Regulation  

Pimfa warns 'woolly' consumer duty could lead to claims

Meanwhile, Jenny Stainsby, global head of financial services regulation at Herbert Smith Freehills, said: “The FCA hasn't taken on board concerns that a fair outcome isn't always a good outcome from a customer's perspective.

“There will continue to be situations in which a client is disappointed by the performance of an investment for instance, even where the firm has complied with both the letter and the spirit of the duty.”

She added: “'Good practices' do not always result in 'good outcomes' and it will be incumbent on the FCA and the Fos to distinguish between good outcomes and fair outcomes, regardless of the wording of the duty."

Complex or crystal clear?

The paper outlined that final rules are expected by July 2022, with an implementation period for firms running until April 2023.

However, Steven Cameron, pensions director at Aegon, said even if firms do, as the FCA believes, have sufficient detail of proposals to begin implementation now, this timescale was “particularly tight” bearing in mind the regulatory and legislative change. 

He said: “The FCA is pushing ahead with its new consumer duty, which it describes as a ‘reset’ and ‘fundamental shift in industry mindset’. The aim of making sure firms have good customer outcomes at the heart of all they do is admirable and the latest paper adds more detail to FCA expectations.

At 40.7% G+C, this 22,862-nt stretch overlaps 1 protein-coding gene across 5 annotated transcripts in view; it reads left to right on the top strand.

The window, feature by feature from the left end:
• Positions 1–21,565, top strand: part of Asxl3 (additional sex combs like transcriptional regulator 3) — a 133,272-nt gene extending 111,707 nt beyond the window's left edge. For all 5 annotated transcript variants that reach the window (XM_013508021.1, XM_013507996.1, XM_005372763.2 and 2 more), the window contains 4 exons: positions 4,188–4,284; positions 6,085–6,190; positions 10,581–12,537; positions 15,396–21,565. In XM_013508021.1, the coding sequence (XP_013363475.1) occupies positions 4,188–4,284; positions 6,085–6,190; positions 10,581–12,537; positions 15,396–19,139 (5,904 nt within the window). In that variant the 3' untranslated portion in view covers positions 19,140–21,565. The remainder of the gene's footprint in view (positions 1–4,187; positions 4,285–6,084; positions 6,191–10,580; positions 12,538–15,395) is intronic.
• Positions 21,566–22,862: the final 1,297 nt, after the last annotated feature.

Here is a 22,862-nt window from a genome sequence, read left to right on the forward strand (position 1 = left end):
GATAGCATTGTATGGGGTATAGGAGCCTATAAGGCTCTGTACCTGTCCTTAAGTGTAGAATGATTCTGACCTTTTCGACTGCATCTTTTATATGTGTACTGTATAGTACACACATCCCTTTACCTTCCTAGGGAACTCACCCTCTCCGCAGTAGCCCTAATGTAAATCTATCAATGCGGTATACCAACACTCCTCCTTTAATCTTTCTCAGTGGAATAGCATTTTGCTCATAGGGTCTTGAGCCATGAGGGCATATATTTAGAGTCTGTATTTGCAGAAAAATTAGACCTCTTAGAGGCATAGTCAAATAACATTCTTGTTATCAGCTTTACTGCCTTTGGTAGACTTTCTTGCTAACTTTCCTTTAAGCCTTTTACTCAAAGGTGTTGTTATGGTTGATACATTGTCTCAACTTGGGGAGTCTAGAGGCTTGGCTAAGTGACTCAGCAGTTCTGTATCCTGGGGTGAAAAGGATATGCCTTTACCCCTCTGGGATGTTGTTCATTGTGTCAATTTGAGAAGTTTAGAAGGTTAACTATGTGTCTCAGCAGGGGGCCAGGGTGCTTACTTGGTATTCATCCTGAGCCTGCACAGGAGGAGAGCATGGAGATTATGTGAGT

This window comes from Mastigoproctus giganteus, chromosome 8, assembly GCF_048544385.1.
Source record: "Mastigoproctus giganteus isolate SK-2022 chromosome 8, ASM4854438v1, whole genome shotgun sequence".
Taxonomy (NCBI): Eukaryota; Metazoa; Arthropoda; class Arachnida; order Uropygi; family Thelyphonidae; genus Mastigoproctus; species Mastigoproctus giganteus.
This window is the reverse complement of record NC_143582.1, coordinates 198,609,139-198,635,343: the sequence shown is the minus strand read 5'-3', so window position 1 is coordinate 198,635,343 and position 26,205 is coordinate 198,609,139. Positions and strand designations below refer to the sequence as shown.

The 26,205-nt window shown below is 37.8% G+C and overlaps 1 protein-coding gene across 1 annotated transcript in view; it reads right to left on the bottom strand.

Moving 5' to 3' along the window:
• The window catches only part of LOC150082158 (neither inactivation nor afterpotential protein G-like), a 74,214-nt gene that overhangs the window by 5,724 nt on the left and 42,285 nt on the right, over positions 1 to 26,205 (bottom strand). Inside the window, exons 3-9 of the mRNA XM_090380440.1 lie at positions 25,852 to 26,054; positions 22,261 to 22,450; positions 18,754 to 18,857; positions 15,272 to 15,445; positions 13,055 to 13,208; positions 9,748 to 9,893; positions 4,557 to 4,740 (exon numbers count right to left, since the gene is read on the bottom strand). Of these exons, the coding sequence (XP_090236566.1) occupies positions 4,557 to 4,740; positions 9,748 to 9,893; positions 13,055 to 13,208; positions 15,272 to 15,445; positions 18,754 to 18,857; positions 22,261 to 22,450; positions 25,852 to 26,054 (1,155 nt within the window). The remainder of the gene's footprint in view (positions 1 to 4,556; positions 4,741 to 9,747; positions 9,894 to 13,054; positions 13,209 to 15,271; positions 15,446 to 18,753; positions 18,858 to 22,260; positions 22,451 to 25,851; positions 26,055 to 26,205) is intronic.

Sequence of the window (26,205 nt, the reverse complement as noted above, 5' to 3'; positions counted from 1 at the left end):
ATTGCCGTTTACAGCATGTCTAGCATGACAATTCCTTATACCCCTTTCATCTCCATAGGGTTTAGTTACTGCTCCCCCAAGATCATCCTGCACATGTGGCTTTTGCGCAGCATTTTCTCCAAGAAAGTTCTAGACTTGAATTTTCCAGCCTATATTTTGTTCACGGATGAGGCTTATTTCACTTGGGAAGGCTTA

“Running to 243 pages, half of which are taken up by draft non-handbook guidance, this illustrates just how complex and all-encompassing the new duty is.”

Cameron added it was “encouraging” to see the FCA had taken on board concerns that were raised. 

“For example, cross-cutting rules no longer include a requirement for firms to take ‘all reasonable steps’, something which looked highly subjective and challenging. Instead firms must act reasonably to avoid foreseeable harm and enable and support retail customers to pursue their financial objectives.

“We welcome the FCA’s intention to work closely with firms throughout the implementation period and to identify where further good and poor practice examples might supplement draft guidance.”

Elsewhere some industry body members have welcomed the FCA’s proposals.

Sian Fisher, chief executive officer of the Chartered Insurance Institute, said: “The FCA is being crystal clear: they want the profession to innovate to address the unmet needs of consumers. The regulator’s findings support those of our public trust index - failure to address this erodes consumer trust in the profession.

 “We fully support cultural change that enables consumers to make informed and timely decisions, receive satisfactory support from providers and take action to address their needs.”

 sonia.rach@ft.com

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